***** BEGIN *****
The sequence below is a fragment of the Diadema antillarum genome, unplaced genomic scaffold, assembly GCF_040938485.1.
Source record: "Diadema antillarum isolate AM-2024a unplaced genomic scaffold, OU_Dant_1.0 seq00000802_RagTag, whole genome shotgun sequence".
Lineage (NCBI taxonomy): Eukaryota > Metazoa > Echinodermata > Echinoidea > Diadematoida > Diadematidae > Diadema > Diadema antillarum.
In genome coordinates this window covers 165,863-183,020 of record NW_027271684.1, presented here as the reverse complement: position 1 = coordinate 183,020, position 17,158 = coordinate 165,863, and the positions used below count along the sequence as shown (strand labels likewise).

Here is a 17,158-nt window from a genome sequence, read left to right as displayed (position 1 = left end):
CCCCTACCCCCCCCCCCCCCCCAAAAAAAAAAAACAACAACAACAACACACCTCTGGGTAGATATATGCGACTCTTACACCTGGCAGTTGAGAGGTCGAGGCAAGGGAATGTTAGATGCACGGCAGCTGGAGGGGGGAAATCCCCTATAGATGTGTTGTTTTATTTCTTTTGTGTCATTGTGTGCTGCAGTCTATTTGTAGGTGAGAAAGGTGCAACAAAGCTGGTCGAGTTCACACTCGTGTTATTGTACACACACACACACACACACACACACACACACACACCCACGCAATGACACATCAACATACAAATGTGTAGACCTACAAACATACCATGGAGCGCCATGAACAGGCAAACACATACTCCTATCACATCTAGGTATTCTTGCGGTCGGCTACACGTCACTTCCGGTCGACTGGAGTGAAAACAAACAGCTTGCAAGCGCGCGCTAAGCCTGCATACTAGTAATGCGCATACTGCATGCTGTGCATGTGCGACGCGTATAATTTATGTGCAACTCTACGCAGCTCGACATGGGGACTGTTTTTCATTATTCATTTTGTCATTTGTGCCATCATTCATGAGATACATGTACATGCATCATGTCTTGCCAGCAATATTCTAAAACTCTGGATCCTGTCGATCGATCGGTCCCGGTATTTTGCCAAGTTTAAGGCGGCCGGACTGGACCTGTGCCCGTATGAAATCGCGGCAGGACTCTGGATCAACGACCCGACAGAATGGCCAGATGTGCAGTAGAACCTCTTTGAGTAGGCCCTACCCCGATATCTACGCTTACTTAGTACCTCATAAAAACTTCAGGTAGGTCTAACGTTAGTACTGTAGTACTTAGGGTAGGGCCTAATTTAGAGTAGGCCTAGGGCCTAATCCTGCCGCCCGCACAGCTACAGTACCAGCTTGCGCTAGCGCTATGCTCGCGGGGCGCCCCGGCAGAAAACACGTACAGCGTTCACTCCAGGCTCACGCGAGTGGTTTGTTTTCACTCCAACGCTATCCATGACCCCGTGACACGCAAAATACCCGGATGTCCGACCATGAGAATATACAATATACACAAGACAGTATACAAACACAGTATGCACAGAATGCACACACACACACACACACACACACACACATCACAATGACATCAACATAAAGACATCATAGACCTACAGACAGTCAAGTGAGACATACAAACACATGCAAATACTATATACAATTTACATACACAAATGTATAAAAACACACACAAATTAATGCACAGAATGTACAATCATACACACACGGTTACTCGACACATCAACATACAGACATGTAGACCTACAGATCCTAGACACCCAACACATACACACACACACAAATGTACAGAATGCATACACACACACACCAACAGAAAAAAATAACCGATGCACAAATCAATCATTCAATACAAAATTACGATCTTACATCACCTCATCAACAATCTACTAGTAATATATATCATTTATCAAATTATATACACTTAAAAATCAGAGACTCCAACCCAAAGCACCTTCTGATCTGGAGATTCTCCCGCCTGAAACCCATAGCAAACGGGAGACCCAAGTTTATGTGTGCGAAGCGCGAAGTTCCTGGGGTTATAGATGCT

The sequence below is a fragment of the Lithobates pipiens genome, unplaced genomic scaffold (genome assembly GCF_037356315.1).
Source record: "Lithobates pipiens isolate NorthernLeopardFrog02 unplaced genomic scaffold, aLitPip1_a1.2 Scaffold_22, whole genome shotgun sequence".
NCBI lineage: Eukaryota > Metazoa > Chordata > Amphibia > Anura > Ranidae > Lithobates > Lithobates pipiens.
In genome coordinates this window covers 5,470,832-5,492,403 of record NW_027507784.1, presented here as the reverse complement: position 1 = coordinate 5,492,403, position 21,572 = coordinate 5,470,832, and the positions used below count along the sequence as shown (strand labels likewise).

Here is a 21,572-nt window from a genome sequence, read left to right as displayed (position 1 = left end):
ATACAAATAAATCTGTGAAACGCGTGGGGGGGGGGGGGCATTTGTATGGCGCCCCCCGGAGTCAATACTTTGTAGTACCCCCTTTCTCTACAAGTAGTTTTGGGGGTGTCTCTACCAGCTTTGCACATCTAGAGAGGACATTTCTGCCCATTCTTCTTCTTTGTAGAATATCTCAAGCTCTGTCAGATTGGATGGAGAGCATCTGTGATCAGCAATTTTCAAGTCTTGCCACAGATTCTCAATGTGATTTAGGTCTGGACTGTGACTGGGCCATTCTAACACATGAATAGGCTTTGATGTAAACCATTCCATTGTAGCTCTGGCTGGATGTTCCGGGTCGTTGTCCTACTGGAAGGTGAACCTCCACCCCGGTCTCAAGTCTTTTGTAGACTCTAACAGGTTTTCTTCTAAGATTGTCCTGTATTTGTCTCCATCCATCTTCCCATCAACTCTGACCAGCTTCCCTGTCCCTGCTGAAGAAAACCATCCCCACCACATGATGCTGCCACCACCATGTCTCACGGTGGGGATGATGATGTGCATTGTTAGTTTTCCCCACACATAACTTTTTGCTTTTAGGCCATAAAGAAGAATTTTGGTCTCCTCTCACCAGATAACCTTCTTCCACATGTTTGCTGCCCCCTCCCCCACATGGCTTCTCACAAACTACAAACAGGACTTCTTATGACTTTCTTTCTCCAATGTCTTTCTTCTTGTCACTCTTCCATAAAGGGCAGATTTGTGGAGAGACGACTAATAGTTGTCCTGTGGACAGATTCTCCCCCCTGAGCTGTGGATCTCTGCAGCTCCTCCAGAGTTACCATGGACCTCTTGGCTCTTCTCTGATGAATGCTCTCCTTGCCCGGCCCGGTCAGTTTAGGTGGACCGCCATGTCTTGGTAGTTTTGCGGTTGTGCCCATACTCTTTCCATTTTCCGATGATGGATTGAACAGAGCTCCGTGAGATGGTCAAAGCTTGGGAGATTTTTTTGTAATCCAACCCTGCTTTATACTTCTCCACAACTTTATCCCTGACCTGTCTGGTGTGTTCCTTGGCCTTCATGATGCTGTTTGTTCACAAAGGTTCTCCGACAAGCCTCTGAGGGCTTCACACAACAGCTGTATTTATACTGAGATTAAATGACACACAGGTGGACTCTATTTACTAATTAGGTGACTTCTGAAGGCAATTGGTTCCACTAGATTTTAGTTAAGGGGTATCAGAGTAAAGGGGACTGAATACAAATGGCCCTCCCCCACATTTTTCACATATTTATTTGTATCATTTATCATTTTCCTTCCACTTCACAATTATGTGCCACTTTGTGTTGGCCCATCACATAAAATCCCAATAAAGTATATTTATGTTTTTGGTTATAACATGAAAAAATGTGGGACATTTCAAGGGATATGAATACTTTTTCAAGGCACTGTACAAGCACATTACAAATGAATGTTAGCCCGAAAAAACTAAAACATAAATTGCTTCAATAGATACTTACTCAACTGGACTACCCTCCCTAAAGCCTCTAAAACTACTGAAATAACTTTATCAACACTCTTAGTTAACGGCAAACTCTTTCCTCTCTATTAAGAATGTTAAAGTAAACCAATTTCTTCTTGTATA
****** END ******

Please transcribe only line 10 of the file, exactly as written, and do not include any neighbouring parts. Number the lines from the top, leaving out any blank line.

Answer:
In genome coordinates this window covers 5,470,832-5,492,403 of record NW_027507784.1, presented here as the reverse complement: position 1 = coordinate 5,492,403, position 21,572 = coordinate 5,470,832, and the positions used below count along the sequence as shown (strand labels likewise).